By REBECCA WALD
Earlier this week, Rabbi Tzvee Zahavy penned a fascinating and important piece on the trend of Jews forgoing circumcision for their sons.
|Rabbi Tzvee Zahavy, Ph.D.|
Zahavy goes beyond recognizing that some Jewish parents are eschewing this ritual choice. He provides further historical context:
“While many Jews assume that circumcision is a universal practice among their fellow Jews, that has not always been entirely true. In the early days of Reform Judaism in the 19th century, some classical Reform Jews openly opposed all rituals, including circumcision.”
Was circumcision a central ritual of ancient Israel? “There’s no sure way to verify in historical retrospect how prevalent a ritual was or was not,” Zahavy says.
Rabbi Zahavy is a notable religious studies scholar with extensive teaching credentials, a graduate of Yeshiva University and Brown, and past chairman of the department and director of University of Minnesota’s Center for Jewish Studies. He’s authored numerous books on Jewish history and religion.
Having engaged with this topic for years, I wasn’t surprised by the content of Zahavy’s remarks on the current situation or history, but I do appreciate his intellectual honesty and willingness to write on this topic.
What I most appreciate, and find so interesting, are the further insights he provides as a Talmudic scholar:
“Obviously, an infant child has no say in the matter of whether to have a circumcision. Usually, other markers of tribal membership are acquired as a child matures. A bar mitzvah commemoration at age 13 is seen by many analysts as a tribal rite of passage into a full adult membership in the Israelite tribe. From circumcision to bar mitzvah, children mostly are left alone, gradually receiving training in the skills and knowledge they will need as adults to be full members of the community.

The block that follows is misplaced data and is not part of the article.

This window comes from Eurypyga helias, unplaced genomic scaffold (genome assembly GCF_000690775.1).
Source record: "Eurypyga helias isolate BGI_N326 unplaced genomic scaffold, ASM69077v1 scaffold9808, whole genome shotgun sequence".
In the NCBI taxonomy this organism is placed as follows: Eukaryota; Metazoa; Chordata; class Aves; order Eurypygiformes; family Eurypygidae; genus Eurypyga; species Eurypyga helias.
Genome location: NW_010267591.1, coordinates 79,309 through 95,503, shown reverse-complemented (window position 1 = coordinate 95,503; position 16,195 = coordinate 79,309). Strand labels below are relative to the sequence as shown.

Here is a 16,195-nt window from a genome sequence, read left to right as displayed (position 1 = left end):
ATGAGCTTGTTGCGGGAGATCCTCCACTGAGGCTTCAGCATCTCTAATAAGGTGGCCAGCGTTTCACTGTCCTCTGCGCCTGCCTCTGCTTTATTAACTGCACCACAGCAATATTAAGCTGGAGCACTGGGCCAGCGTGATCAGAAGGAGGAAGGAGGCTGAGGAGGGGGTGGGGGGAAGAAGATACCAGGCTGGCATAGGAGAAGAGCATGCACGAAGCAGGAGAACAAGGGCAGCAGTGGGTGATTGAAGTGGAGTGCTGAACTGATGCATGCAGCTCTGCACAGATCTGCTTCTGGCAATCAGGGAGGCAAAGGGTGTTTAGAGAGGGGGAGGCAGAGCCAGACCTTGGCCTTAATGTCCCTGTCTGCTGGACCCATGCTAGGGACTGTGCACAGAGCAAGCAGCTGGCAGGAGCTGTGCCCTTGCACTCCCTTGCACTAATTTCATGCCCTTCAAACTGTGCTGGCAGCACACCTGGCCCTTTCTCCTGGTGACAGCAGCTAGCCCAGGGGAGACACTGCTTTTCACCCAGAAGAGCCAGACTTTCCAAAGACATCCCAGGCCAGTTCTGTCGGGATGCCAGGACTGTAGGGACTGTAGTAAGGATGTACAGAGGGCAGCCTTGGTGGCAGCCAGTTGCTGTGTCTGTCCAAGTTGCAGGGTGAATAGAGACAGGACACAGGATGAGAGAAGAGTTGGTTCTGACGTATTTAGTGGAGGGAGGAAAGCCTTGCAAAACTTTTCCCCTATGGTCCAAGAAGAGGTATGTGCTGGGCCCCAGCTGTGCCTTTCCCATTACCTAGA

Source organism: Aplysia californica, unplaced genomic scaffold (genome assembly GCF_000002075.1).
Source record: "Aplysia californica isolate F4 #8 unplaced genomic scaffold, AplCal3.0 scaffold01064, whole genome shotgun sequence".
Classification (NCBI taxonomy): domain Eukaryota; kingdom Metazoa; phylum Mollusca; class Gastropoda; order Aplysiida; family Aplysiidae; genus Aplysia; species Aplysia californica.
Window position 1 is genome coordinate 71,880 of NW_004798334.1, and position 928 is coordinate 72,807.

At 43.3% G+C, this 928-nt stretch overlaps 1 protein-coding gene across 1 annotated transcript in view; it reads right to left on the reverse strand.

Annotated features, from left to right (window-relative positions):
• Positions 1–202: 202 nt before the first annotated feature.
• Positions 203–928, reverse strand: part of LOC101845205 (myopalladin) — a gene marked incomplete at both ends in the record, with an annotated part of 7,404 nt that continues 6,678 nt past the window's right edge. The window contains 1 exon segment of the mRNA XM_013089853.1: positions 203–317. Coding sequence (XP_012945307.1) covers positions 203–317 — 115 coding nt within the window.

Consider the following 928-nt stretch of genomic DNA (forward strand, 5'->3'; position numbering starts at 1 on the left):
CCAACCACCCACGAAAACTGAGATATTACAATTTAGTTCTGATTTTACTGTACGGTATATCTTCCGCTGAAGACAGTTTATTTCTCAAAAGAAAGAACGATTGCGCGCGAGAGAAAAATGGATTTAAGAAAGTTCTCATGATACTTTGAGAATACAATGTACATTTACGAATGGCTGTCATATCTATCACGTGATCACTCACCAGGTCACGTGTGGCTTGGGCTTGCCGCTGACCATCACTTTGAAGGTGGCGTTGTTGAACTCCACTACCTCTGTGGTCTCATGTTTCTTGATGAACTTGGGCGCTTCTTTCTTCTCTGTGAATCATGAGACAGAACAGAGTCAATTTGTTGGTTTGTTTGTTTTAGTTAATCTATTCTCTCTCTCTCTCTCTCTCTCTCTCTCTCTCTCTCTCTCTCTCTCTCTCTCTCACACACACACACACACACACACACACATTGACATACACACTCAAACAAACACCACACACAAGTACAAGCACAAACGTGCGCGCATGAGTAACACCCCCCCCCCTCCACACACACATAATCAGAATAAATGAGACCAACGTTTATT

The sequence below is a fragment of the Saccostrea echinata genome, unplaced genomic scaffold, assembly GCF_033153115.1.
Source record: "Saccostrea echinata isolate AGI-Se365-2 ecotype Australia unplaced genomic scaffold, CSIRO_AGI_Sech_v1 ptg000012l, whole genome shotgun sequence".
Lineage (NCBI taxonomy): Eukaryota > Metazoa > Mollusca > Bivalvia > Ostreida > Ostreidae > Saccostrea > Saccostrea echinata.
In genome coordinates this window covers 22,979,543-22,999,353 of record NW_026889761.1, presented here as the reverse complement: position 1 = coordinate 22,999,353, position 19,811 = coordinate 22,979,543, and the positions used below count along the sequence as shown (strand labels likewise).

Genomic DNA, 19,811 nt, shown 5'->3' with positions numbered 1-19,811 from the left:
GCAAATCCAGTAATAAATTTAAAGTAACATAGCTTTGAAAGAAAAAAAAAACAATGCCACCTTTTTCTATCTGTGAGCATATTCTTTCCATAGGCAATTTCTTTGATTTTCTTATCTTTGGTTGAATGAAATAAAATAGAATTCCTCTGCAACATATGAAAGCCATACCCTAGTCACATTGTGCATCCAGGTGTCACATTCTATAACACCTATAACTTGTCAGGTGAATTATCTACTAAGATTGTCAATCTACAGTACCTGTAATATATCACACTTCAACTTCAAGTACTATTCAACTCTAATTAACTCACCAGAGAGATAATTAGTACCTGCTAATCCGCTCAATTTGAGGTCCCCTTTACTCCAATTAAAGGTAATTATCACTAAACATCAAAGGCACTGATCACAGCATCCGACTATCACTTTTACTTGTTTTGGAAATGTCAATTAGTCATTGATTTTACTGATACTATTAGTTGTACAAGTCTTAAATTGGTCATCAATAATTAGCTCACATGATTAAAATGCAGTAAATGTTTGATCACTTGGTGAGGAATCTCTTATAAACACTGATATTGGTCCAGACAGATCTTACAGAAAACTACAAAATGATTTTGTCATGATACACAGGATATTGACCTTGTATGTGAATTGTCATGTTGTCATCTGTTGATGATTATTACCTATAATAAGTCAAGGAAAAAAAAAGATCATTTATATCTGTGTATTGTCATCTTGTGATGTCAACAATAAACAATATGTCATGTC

Recently I saw an example of how some rabbis want to extend some tribal taboos and expand them to apply to children more extensively.
Rabbis at Yeshiva University sent out a featured lesson a short time ago discussing “Balloons, Beach Balls, Bubbles and Kites on Shabbos.” In the description of their inquiry they pointed out that “A number of kids’ toys and games involve the use of air or wind, which present a number of questions regarding their use on Shabbos. This shiur [lesson] outline will discuss the following questions: Is it permissible to inflate a balloon or ball on Shabbos? Is it permissible to blow [soap] bubbles on Shabbos? Is it permissible to fly a kite or release a helium balloon on Shabbos when there is a possibility that it will fly out of the eruv?” (An eruv refers to an area bound by a physical boundary that allows a religious Jew to carry an object in the enclosed neighborhood’s streets.)
Rabbinic laws decree that a child is not subject to certain restrictions in the same way as an adult. Even if you presume that the questions in this inquiry are asked pertaining to the actions of an adult playing with a child, is this whole analysis necessary?
A taboo-maximalist will answer with a resounding Yes. We would not want good Jews to violate any of the technical prohibitions of the Shabbos, would we? But a taboo-minimalist would ask whether we ought to use the talents of our rabbinic experts to work on weightier issues of the law, for the betterment of the ethical and moral life of our communities. We ought to let our kids be kids, to play with their balloons, bubbles, and kites.
The assumption of such a point of view is that children will have plenty of time to be inducted into the full tribal life of Judaism at a later stage of life.
Okay. If you opt to be permissive toward children, then perhaps you would argue that we should delay their circumcision until they are old enough to decide on their own how and whether to assume their full tribal credentials.”
The full text of Rabbi Zahavy’s comment can be found here.